Williamon, An exploratory study of the role of performance feedback and musical imagery
in piano playing, Research Studies in Music Education, 29/1 (2007), 3954.
23
Robert Saxton, The process of composition from detection to confection. In:
Wyndham Thomas (ed.), Composition, Performance, Reception: Studies in the Creative
Process in Music (Aldershot, 1998), 6.
24
Marc Leman, Modeling musical imagery. In: Rolf Inge Gody and Harald
Jrgensen (eds), Musical Imagery (Lisse, 2001), 5776.
Musical Imagery in the Creative Process 57

begin to compose, do it all with your brain. Do not try the piece at the instrument
until it is finished.25 Berlioz is said to have described the piano as the grave of
original thought,26 and a composer interviewed by Bennett explained that the
piano is too limiting.27
Some composers, in contrast, lack confidence in their ability to compose away
from an instrument. They cite the kinaesthetic dimension of physical production
as essential to their composing, presumably because of the sensory reinforcement
that this affords.28 Furthermore, shifting from imagined sound to physical
production, and vice versa, is inevitably a process of translation. A qualitative
mismatch between the musical imagery and its performance is likely, whether a
result of the inability to evoke a veridical sound in mind or the inability to match
a desired sound through production.29 Some composers find that real sound is a
more efficient means of developing an idea than imagined sound;30 for instance,
G.N. feels that timbral acuity is lacking in the mental imagery of his compositions,
in comparison to the vivid quality of their actual musical realisation.31
Regarding the choice between hearing or imaging music, Schumann is said to
have described inner musical hearing as the finer spirit.32 A conflict is therefore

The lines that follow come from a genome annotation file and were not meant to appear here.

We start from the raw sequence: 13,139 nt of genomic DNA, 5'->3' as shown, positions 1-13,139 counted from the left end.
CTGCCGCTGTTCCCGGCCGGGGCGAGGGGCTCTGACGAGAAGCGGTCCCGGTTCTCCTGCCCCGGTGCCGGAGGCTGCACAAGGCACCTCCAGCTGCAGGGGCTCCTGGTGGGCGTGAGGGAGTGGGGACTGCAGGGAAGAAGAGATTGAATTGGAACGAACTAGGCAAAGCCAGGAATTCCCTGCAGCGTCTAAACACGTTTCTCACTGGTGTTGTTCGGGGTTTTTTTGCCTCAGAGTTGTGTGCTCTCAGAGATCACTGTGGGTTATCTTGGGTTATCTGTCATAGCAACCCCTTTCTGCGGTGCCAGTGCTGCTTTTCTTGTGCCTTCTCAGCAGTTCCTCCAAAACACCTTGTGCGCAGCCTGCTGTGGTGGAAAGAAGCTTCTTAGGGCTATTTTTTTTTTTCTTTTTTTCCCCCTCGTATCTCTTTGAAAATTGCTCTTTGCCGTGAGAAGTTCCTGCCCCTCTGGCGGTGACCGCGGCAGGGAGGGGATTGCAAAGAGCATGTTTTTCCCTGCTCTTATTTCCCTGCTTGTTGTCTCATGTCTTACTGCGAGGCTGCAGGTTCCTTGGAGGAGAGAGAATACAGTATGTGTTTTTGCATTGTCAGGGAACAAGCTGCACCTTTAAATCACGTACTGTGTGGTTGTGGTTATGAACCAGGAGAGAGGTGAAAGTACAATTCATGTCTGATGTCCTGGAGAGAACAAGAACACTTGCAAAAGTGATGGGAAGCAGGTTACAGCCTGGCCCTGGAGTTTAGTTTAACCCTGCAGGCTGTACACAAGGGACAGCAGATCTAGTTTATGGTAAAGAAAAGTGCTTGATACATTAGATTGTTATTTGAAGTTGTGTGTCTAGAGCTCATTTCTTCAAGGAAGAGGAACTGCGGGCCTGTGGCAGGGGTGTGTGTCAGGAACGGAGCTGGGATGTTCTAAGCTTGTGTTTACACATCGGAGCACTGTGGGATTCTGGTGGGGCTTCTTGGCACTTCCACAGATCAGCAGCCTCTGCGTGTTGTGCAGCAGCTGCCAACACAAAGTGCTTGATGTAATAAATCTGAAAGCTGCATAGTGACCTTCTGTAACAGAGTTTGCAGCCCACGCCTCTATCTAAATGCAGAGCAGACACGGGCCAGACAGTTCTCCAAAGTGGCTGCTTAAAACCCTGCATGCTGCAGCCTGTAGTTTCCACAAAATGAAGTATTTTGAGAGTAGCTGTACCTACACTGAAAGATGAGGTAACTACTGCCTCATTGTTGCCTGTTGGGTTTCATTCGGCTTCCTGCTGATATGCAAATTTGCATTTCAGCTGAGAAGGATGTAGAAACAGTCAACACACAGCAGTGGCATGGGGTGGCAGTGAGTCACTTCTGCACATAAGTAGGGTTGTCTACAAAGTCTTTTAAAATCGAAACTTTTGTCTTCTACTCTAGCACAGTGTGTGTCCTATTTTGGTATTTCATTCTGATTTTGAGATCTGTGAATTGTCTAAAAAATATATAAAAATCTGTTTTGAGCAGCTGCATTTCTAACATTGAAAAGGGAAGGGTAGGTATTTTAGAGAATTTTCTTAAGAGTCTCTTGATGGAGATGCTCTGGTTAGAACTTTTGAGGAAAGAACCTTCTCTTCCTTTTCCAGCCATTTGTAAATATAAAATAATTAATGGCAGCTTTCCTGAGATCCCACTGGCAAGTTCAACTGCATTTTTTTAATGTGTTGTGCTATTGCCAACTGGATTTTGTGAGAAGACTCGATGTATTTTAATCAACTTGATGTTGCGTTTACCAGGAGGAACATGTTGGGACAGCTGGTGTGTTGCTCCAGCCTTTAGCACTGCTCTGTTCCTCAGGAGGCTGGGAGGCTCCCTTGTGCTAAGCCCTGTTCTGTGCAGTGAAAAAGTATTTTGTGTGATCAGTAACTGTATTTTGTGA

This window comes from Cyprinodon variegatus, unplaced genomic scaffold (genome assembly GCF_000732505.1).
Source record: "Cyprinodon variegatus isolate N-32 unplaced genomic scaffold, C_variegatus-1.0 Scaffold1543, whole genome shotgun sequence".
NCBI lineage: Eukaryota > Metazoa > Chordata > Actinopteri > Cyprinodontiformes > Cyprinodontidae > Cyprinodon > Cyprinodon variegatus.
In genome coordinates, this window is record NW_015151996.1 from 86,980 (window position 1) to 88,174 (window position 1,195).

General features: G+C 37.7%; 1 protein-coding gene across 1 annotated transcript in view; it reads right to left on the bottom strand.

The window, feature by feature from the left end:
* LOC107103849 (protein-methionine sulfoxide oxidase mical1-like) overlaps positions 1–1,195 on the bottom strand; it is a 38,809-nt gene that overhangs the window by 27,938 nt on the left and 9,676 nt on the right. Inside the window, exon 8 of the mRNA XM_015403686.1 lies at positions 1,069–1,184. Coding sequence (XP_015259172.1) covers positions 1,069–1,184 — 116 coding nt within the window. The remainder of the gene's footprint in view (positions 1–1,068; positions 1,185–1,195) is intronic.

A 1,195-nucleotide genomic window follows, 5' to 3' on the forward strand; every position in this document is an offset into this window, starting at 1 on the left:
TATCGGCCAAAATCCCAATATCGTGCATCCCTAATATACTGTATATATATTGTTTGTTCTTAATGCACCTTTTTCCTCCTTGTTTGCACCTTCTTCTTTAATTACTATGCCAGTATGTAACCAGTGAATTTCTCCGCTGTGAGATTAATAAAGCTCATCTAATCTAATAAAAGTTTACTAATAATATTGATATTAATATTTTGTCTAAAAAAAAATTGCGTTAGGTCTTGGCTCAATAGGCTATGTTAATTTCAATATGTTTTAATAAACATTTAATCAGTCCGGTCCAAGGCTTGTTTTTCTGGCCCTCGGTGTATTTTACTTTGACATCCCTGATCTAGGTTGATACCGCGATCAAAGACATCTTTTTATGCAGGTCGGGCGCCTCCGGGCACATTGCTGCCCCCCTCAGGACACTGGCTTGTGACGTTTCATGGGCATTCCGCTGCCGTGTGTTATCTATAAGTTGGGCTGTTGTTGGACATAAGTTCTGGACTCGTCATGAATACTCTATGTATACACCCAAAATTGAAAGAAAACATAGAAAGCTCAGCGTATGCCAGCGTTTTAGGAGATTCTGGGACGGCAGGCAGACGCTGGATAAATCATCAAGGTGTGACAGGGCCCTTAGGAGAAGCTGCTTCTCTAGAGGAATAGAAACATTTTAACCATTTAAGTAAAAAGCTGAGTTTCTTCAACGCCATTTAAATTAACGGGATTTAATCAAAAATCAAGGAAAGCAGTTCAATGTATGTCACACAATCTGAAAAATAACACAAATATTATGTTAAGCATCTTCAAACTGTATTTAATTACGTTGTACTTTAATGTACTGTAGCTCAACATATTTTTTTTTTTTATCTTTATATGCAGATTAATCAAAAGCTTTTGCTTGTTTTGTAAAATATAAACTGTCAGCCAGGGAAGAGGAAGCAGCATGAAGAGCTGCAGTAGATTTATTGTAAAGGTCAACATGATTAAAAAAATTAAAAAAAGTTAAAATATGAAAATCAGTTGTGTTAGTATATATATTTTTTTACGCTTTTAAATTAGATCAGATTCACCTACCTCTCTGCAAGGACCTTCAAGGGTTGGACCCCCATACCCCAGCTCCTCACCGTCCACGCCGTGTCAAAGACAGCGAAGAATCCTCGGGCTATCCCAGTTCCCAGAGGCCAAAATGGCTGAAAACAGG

apparent between the need to ground compositions in a sounded reality and the
desire to dissociate them from the limitations of the physical world. The ways in
which composers use imagery may vary between individuals, depending on their
capacity to imagine music or preferred composition style, but further discussion
with composers as well as empirical study is needed to explore these possibilities.

Lessons from Visual Imagery in Creativity

Studies of the role of mental imagery in musical creativity share with studies in
visual creativity their origin in anecdote; however, vision researchers have made
considerable progress towards assembling empirical evidence in support of such
anecdotes.33 Moreover, they have produced ostensibly general models of imagery
in creativity which, despite having a distinctly visual bias, may inform our
understanding of musical imagery and the creative process. Obvious differences
between visual and auditory imagery concern the primarily spatial extent of the

25
Agnew, The auditory imagery of great composers, 282.
26
Ibid.
27
Bennett, The process of musical creation, 8.
28
Nass, The development of creative imagination in composers.
29
Bailes, Translating the Musical Image.
30
Bailes, Musical imagery and Translating the musical image.
31
Bailes, Musical imagery.
32
Agnew, The auditory imagery of great composers.
33
Finke, Imagery, creativity and emergent structure.
58 THE ACT OF MUSICAL COMPOSITION

former and the temporal extent of the latter. However, visual imagery research
is often concerned with transformation through time (for example, requiring the
mental rotation of imagined objects), and has shifted away from the notion of
a static entity in the mind. Finkes Geneplore Model of creative thinking and
imagination deserves special mention for its incorporation of mental representations
or imagery. The model is simple, and proposes two phases: (1) the generative
phase, in which mental representations are created; and (2) the exploratory phase,
in which interpretations of the representation are explored.34 While actual sounds
are often played in generative and exploratory phases of musical creation, it is
conceivable that mental imagery also has a role in each phase, and as we shall
see, composers frequently describe the generative and exploratory functions of
imagery.
Concerned with modelling the development of creativity, Ainsworth-Land